The hard and fast rule is that if a claimant is working at "substantial gainful activity," no matter how disabled that person is, he or she will automatically be denied disability benefits.
So, the question is, what is "substantial gainful activity?"
Well, to make matters more confusing, work which is considered substantial gainful activity must be both substantial and gainful.
Work is substantial when it involves significant physical or mental activity. Work is not substantial when a person is unable to do ordinary or simple tasks without more supervision or assistance than a person would normally need. Also, work may not be considered substantial if a person is simply doing work that makes little or no demand on him or her physically or mentally or is of no use to his or her employer.
Work is gainful if it is work that is normally done for profit, regardless of whether or not a person actually makes money at it or is not paid. This requirement is usually determined by looking at the claimant's earnings.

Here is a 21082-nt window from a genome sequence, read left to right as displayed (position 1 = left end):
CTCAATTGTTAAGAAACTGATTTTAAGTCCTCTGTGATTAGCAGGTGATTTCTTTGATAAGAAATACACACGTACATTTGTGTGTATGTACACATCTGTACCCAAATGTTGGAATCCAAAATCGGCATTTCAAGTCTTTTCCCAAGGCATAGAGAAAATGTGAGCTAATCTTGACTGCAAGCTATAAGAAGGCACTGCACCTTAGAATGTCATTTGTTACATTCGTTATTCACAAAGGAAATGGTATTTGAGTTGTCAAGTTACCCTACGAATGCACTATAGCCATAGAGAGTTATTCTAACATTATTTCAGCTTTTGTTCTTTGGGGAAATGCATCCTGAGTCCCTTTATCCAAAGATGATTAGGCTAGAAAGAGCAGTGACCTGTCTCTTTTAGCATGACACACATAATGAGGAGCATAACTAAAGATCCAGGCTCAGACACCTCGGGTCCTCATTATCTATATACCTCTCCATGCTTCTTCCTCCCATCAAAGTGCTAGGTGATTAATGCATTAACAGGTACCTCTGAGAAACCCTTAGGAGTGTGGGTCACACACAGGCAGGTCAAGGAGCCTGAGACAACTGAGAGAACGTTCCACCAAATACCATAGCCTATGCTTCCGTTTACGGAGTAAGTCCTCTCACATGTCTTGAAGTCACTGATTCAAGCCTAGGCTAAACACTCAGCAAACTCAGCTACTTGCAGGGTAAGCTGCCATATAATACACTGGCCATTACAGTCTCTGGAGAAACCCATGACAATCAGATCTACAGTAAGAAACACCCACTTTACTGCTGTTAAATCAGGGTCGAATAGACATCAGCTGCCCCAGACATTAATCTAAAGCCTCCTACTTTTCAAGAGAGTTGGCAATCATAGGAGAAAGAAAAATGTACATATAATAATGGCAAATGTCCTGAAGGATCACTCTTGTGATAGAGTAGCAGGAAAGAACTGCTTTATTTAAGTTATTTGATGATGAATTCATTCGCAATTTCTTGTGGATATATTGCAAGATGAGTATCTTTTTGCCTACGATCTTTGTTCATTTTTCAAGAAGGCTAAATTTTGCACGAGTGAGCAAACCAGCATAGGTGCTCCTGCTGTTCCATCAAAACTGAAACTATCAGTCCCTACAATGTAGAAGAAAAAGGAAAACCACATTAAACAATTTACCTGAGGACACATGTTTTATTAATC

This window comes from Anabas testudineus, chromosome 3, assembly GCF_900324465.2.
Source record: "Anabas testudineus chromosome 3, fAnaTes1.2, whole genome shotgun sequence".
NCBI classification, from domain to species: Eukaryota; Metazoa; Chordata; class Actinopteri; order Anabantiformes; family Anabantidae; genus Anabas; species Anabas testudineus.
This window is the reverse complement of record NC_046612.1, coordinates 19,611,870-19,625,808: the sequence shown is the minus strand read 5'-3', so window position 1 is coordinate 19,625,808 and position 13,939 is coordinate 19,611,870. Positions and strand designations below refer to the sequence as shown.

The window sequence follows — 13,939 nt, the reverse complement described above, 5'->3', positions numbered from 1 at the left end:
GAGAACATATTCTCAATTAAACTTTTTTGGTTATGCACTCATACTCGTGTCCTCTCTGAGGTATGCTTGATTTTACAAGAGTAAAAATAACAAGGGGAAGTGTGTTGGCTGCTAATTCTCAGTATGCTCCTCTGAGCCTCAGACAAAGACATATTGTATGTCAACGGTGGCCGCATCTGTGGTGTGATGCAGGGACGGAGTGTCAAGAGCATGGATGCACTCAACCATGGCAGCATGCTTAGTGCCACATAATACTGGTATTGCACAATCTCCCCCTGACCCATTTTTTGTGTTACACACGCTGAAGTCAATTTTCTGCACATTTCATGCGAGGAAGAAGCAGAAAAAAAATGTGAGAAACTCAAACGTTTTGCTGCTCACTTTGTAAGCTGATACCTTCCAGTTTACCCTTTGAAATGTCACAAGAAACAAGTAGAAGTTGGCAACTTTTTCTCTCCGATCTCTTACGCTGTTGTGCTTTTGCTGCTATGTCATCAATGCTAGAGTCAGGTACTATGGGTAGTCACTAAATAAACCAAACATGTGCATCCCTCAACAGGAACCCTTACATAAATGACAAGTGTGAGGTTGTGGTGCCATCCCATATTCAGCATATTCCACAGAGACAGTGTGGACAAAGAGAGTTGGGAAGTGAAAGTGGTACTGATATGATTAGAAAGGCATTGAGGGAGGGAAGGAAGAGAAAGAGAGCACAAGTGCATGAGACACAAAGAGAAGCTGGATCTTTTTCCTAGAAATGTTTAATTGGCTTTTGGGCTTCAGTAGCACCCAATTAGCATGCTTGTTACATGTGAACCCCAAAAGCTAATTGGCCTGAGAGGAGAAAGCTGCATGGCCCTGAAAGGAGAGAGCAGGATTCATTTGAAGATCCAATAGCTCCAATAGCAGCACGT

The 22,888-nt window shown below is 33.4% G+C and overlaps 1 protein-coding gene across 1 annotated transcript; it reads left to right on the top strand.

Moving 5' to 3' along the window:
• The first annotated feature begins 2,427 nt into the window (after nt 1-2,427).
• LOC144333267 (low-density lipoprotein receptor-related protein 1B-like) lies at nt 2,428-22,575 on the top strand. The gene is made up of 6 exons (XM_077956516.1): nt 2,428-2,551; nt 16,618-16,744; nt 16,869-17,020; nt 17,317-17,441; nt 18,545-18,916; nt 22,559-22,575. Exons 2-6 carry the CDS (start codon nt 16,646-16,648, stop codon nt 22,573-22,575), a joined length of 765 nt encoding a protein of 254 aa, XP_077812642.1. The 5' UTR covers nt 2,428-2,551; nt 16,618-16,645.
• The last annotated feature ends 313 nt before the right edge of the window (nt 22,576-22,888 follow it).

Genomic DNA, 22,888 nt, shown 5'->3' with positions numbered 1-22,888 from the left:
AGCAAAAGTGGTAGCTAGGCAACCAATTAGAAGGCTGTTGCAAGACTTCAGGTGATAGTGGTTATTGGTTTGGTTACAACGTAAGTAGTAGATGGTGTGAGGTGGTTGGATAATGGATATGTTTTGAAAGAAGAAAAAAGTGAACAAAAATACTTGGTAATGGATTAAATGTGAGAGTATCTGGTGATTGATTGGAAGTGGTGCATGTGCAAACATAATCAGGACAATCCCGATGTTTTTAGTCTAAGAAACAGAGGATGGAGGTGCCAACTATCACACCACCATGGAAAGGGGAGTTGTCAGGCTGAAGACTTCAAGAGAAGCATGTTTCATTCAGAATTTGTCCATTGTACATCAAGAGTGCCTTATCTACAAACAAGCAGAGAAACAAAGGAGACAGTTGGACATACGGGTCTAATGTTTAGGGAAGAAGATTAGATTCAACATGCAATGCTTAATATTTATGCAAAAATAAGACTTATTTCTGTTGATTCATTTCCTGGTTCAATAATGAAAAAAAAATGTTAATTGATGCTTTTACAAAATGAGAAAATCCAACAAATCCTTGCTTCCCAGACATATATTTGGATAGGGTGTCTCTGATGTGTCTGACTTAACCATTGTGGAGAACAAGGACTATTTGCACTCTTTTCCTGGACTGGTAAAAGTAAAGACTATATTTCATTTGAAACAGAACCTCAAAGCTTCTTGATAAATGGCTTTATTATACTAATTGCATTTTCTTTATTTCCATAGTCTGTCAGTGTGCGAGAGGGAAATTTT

As of 2016, substantial gainful activity limit for blind individuals was $1,820.00 per month and for non-blind individuals $1,130.00.
Thus, in order for a person to still work and collect benefits, he or she must be able to avoid the limits for substantial gainful activity; i.e. his or her work must not involve significant mental or physical aspects and he or she cannot make more than $1,130.00 a month.
This is the first obstacle one must overcome in determining whether or not a person meets the definition of disabled, which is that a person is unable to engage in substantial gainful activity by reason of a medically determinable physical or mental impairment which has lasted or is expected to last for a continuous period of not less than 12 months.